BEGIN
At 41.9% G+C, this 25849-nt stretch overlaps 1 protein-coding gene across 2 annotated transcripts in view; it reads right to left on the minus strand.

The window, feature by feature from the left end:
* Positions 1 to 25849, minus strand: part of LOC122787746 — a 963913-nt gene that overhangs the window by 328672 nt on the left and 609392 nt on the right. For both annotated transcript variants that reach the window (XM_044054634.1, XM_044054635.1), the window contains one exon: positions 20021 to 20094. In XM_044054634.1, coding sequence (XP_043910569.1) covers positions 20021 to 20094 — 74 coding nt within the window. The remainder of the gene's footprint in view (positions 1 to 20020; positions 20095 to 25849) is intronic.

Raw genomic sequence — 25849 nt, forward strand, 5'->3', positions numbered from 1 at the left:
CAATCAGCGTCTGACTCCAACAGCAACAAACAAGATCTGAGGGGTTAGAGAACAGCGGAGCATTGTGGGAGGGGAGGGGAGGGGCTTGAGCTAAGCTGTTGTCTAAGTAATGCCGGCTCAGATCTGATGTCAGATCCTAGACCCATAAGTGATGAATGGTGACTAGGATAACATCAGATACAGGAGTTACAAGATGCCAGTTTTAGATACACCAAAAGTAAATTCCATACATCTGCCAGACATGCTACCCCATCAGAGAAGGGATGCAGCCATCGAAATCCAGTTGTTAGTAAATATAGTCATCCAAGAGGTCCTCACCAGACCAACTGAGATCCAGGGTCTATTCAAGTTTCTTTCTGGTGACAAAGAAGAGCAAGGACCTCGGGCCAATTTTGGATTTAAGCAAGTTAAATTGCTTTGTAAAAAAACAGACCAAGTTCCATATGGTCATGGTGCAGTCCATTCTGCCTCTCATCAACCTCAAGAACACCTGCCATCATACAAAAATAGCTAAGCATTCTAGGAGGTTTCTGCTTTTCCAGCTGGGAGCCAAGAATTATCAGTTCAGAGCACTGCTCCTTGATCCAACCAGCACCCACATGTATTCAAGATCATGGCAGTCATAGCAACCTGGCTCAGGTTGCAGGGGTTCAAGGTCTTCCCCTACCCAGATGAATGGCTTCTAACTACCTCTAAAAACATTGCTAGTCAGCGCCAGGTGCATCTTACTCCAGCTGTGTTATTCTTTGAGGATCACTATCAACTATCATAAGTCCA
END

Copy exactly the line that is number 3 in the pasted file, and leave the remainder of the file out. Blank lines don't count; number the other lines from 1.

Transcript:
* Positions 1 to 25849, minus strand: part of LOC122787746 — a 963913-nt gene that overhangs the window by 328672 nt on the left and 609392 nt on the right. For both annotated transcript variants that reach the window (XM_044054634.1, XM_044054635.1), the window contains one exon: positions 20021 to 20094. In XM_044054634.1, coding sequence (XP_043910569.1) covers positions 20021 to 20094 — 74 coding nt within the window. The remainder of the gene's footprint in view (positions 1 to 20020; positions 20095 to 25849) is intronic.